Shortcut To The Center

Jerry Jennings

Independent release, 2005

http://jerryjenningsmusic.com

REVIEW BY: Jason Warburg

ORIGINALLY PUBLISHED: 08/27/2010

Fusion is one of those terms that gets tossed around so much it seems to lose meaning.  What folks are usually talking about when they use that word is a style of instrumental music that fuses contemporary jazz rhythms and structures with heavier, blues-rock-influenced guitar and organ.  Which makes Sacramento, California guitarist Jerry Jennings’ Shortcut To The Center more or less a prototype for fusion—a superbly well-crafted album that employs jazz-oriented arrangements as a foundation for Jennings’ dynamic and engaging guitar work. 

Originally given a very limited release in 2005 and now thankfully enjoying a full-blown re-release, Shortcut To The Center found Jennings collaborating with guitar legend Ronnie Montrose, who produces and also plays on two tracks.  This is notable not just because Montrose himself authored one of the best fusion guitar albums of all time (1978’s Open Fire), but because the production here supports Jennings’ aims in the best way, delivering a sound that manages to be simultaneously crystal-clear and warm and immediate.  Jennings also receives exceptional support from his backing band of Bruce Spencer (drums), Marty Holland (bass) and Scott Reams (keys), all of whom show terrific chops and the ability to effortlessly adapt to whatever direction Jennings takes the music.

Leadoff cut “Observation” is an entertaining hybrid, a dreamy classic rock number grafted onto a reggae beat, with Jennings soloing up top while the understated funk of the rhythm section keeps your feet tapping.  About three minutes in, Jennings delivers the kind of sunny, lyrical solo that makes vocals feel superfluous.  Before you can catch your breath, sophomore cut “One Blue Lady” piles on with driving fusion with strong blues-funk underpinnings, featuring terrific interplay between Montrose on the left channel and Jennings on the right as they trade solos over a stuttering, insistent beat.my_heart_sings_the_harmony_web_ad_alt_250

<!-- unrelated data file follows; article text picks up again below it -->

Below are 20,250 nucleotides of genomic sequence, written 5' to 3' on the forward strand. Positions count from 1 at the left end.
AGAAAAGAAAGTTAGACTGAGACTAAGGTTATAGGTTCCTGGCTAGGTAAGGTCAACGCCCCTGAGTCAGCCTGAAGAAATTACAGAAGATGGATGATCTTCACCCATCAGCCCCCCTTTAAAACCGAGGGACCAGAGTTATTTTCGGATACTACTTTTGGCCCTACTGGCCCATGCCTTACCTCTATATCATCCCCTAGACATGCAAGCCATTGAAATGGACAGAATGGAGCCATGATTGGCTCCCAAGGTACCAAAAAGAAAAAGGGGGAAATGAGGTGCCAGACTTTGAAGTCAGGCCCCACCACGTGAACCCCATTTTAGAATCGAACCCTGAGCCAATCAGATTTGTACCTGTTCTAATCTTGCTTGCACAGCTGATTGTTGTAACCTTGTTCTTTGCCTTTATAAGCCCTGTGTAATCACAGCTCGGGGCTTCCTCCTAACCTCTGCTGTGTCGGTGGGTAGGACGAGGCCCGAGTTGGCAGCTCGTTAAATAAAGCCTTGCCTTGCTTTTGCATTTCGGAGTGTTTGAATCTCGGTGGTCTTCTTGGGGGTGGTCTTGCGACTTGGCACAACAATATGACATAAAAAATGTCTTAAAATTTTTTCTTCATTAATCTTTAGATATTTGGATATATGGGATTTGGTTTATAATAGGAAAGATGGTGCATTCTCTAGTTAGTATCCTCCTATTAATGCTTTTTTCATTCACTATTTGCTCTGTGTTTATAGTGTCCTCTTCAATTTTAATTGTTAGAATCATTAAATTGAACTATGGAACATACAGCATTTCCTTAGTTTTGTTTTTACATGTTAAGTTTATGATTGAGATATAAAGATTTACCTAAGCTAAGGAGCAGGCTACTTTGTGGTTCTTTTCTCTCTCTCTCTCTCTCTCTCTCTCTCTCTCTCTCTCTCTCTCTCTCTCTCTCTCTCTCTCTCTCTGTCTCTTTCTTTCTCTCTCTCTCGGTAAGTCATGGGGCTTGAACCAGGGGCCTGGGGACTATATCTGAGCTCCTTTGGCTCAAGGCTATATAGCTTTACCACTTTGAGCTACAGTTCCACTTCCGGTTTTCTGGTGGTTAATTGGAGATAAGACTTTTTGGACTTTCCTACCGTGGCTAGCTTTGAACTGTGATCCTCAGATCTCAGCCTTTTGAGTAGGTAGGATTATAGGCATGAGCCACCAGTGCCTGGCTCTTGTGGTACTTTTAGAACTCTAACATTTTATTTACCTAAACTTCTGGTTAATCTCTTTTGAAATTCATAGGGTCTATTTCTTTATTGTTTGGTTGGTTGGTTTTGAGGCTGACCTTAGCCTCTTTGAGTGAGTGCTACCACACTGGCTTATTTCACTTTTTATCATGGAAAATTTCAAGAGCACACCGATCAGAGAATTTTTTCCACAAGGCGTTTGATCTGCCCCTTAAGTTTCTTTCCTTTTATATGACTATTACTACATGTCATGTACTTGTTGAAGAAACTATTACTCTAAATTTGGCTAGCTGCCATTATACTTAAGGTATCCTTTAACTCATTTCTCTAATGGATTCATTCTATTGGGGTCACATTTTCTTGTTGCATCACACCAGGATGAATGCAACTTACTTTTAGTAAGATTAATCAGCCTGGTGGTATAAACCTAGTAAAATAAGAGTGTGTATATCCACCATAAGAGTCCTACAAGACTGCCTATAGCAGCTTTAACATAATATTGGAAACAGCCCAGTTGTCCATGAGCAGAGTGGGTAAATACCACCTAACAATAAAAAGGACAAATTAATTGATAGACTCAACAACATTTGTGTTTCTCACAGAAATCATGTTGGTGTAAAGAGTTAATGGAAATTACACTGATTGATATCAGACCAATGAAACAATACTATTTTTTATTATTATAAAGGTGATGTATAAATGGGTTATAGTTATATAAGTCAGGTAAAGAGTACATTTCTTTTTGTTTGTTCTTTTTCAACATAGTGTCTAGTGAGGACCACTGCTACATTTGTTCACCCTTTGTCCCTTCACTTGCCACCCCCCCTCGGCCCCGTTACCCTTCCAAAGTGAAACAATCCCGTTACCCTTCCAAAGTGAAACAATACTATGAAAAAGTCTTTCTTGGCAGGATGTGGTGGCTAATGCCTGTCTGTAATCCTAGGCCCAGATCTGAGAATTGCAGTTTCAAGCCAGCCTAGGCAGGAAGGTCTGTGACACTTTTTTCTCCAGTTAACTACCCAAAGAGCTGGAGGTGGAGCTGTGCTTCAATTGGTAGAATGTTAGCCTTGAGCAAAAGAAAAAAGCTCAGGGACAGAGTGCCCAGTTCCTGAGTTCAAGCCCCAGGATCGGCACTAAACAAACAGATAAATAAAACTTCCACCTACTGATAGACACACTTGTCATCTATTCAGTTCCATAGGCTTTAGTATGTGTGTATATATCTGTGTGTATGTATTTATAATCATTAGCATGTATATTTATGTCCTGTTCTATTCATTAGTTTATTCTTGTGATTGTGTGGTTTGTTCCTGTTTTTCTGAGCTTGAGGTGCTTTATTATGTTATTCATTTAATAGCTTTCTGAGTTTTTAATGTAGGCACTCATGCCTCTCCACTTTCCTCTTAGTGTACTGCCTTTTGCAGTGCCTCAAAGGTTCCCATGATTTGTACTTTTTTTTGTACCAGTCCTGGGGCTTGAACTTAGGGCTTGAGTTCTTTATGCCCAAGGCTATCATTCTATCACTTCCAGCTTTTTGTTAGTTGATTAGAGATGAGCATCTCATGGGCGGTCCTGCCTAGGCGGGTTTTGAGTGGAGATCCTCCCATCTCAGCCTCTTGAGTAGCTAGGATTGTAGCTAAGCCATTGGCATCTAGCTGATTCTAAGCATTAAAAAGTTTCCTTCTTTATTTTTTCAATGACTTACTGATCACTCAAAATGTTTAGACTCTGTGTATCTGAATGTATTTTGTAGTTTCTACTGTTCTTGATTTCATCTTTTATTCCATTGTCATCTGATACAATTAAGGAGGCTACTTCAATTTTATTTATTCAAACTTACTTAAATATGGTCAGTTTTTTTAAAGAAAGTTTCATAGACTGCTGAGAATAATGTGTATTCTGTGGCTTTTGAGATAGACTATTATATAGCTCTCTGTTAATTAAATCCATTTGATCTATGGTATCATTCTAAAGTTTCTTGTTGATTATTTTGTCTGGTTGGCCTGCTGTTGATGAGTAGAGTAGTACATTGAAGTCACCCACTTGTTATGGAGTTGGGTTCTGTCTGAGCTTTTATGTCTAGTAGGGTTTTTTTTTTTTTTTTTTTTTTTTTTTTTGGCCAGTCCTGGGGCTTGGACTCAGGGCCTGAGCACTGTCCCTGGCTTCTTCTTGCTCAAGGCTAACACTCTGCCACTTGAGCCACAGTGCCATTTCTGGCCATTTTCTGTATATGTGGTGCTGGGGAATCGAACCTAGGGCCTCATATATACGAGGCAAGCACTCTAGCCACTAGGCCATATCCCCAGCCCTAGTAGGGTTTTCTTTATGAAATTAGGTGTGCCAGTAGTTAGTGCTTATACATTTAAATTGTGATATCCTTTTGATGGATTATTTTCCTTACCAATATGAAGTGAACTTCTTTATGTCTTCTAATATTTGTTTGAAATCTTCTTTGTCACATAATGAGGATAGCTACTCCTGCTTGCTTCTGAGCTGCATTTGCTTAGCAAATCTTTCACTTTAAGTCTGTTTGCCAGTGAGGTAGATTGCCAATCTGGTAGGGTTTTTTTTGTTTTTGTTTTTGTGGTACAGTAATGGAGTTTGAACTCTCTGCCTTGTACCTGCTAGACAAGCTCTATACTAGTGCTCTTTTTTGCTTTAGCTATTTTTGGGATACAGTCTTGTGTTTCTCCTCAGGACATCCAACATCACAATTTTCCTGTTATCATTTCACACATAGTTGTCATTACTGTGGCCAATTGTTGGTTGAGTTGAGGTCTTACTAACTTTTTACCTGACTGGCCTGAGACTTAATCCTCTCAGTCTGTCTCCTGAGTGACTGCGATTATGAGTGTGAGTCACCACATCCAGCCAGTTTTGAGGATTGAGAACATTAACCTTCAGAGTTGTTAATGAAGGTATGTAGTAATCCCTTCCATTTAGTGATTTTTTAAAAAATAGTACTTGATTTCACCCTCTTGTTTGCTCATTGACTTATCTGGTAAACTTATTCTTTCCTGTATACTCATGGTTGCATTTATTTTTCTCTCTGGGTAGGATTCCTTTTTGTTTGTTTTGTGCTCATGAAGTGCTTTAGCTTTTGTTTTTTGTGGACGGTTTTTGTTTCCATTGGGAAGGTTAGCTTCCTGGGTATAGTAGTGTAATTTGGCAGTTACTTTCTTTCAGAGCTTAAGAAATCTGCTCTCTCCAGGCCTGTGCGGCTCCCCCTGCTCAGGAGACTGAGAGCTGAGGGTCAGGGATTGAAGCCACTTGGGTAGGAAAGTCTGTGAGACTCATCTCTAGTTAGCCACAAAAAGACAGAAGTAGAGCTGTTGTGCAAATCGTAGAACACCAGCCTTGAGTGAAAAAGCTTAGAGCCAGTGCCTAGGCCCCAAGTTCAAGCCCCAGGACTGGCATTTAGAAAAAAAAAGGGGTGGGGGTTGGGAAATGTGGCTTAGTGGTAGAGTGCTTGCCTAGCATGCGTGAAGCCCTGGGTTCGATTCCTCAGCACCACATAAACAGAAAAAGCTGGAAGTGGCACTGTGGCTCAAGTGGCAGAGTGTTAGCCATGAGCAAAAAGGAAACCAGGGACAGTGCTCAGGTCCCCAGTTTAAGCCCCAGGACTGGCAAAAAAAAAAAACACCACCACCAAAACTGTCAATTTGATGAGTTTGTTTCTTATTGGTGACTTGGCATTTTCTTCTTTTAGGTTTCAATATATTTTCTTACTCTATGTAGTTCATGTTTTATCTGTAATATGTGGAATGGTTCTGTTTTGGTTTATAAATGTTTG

After a one-two punch of that caliber it’s tempting to say the rest doesn’t matter, but there’s not a wasted moment here.  “Rule 14” follows with a steady mid-tempo blues offering soaring, supremely expressive solos, before giving way to fourth cut “She’s,” a meditative number with delicate, evocative chordings, every note both precise and warm. 

The pace picks up again with “Feeding Time,” another standout track with a snappy, jazzy feel to it.  Reams contributes a rippling organ solo in full Les McCann / Steely Dan mode, bringing the jive—and yet the chorus, if you could call it that, has a distinct fusion feel, finding the elusive sweet spot between Eric Clapton and Wes Montgomery and mining it beautifully.

“Bones” has a George Benson feel; light, clean funk that finds Reams soloing in a contemporary jazz groove while Jennings twists and bends notes in response, rising up to hit some genuine stingers.  The blues take over again for a little “Weather Manipulation,” as a rumbly rhythm section provides a sturdy base for Jennings to solo over, his keening tone clean and pure and right on the money.

Moving into the final trio, “The Next Mile” has a contemporary jazz / light funk feel to it, with great bass work from Holland and sweet, tasteful, finger-snapping, Larry Carlton-ish licks from Jennings, while “Meltdown” offers Reams and Spencer their own chances to shine.  Closer “A Dime For The Phone” has a wonderfully dreamy feel, a little Pink Floyd/David Gilmour flavor in its deliberate rhythms and spooky melancholy.  There’s more nice organ work from Reams as well, and a brief little sax/acoustic guitar vamp on the fadeout that again conjures memories of Dark Side Of The Moon.

Class and skill, flash and subtlety—Shortcut To The Center has everything you could ever wish for from a fusion album. With an assist from Mr. Montrose, Jerry Jennings and band shine brightly here, and you can only hope that this is one sleeper of an album that will sleep no more.

Rating: A

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